At the 1971 European Championships, Viktor Klimenko won the all-around. Then, while warming up for the event finals on floor, he tore his Achilles tendon. He managed to recover in time to win gold on pommel horse, silver on vault, and a silver with the Soviet team in Munich. One year later, in 1973, Klimenko once again found himself on top of the all-around podium at the European Championships in Grenoble, France.
But it was his teammate Nikolai Andrianov who pushed the sport’s difficulty level forward by debuting new elements: a double pike on floor as well as a full-twisting double back off rings. (Reminder: Tsukahara had competed a full-twisting double back off high bar in 1972, and one year later, Andrianov was doing the same dismount off rings.)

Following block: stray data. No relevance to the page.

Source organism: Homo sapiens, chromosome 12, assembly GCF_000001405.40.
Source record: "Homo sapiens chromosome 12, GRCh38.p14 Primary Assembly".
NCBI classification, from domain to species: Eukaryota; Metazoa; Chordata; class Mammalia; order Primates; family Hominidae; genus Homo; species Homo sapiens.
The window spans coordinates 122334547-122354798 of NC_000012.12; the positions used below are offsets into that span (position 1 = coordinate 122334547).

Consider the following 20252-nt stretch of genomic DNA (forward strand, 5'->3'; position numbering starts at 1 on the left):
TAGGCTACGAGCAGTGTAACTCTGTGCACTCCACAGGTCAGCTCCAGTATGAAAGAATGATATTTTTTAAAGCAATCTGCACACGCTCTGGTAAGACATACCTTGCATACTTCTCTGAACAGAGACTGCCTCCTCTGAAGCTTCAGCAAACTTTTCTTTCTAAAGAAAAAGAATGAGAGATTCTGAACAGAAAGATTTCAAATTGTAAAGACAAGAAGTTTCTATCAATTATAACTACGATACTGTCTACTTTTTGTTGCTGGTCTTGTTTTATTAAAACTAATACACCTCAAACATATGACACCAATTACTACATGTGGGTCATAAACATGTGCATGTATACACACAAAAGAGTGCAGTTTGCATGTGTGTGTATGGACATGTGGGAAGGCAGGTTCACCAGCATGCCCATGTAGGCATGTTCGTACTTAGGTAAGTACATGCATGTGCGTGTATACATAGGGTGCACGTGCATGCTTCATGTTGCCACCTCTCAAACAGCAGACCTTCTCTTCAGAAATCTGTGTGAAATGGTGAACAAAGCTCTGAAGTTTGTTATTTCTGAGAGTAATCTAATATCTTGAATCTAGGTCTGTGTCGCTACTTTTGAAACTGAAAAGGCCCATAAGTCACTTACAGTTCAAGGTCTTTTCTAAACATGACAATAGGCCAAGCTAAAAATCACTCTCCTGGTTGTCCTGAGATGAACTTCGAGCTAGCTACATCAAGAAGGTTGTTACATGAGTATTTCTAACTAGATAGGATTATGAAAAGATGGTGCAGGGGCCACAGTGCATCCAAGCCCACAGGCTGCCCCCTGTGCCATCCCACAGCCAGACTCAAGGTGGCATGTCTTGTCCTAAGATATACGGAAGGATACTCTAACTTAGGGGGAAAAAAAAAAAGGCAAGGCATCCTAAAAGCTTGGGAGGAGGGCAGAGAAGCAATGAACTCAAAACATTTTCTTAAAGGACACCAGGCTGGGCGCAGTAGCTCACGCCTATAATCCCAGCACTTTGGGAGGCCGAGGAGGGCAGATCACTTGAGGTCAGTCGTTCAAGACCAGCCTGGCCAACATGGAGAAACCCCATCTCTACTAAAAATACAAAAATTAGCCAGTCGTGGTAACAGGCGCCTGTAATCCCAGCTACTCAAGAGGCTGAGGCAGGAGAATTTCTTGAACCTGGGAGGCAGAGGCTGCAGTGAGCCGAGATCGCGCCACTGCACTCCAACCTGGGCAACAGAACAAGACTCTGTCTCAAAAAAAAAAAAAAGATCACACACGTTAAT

Also of note: Bernd Effing performed an Arabian 1 ¾ on floor in Grenoble, helping to usher in decades of roll-out skills (and concussions). And Eberhard Gienger added his own spin to Tsukahara’s full-twisting double back off high bar by performing the twist on the first flip.
While the gymnastics was exciting at the men’s European Championships, the organization of the competition left much to be desired. For example, they played the wrong national anthem for Eberhard Gienger. It happened during a historic medal ceremony where Gienger from West Germany and Klaus Köste from East Germany stood side by side on the podium.
Here’s a bit more about the 1973 European Championships in Grenoble.